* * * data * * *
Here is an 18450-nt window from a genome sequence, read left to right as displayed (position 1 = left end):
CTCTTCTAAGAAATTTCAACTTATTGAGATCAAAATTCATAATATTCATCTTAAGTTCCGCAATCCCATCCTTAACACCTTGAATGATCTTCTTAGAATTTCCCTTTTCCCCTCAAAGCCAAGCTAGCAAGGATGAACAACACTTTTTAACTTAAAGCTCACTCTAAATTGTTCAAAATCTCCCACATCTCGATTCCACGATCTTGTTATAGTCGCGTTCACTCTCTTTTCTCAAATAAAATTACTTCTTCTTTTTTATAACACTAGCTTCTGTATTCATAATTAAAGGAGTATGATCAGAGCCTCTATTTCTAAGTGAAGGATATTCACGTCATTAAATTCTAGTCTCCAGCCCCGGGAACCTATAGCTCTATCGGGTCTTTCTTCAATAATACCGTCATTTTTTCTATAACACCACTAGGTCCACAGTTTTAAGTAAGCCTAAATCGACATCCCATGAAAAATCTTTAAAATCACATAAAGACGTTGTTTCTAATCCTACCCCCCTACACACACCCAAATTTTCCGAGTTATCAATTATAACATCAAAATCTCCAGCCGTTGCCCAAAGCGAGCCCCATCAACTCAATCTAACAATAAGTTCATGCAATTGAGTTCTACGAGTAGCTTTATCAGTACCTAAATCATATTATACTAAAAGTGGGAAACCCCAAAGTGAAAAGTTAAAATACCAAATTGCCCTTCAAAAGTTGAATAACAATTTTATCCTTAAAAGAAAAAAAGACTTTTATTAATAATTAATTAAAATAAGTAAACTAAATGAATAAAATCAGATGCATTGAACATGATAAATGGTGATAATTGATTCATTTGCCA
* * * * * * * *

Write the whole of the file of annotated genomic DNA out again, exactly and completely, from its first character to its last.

Here is an 18450-nt window from a genome sequence, read left to right as displayed (position 1 = left end):
CTCTTCTAAGAAATTTCAACTTATTGAGATCAAAATTCATAATATTCATCTTAAGTTCCGCAATCCCATCCTTAACACCTTGAATGATCTTCTTAGAATTTCCCTTTTCCCCTCAAAGCCAAGCTAGCAAGGATGAACAACACTTTTTAACTTAAAGCTCACTCTAAATTGTTCAAAATCTCCCACATCTCGATTCCACGATCTTGTTATAGTCGCGTTCACTCTCTTTTCTCAAATAAAATTACTTCTTCTTTTTTATAACACTAGCTTCTGTATTCATAATTAAAGGAGTATGATCAGAGCCTCTATTTCTAAGTGAAGGATATTCACGTCATTAAATTCTAGTCTCCAGCCCCGGGAACCTATAGCTCTATCGGGTCTTTCTTCAATAATACCGTCATTTTTTCTATAACACCACTAGGTCCACAGTTTTAAGTAAGCCTAAATCGACATCCCATGAAAAATCTTTAAAATCACATAAAGACGTTGTTTCTAATCCTACCCCCCTACACACACCCAAATTTTCCGAGTTATCAATTATAACATCAAAATCTCCAGCCGTTGCCCAAAGCGAGCCCCATCAACTCAATCTAACAATAAGTTCATGCAATTGAGTTCTACGAGTAGCTTTATCAGTACCTAAATCATATTATACTAAAAGTGGGAAACCCCAAAGTGAAAAGTTAAAATACCAAATTGCCCTTCAAAAGTTGAATAACAATTTTATCCTTAAAAGAAAAAAAGACTTTTATTAATAATTAATTAAAATAAGTAAACTAAATGAATAAAATCAGATGCATTGAACATGATAAATGGTGATAATTGATTCATTTGCCA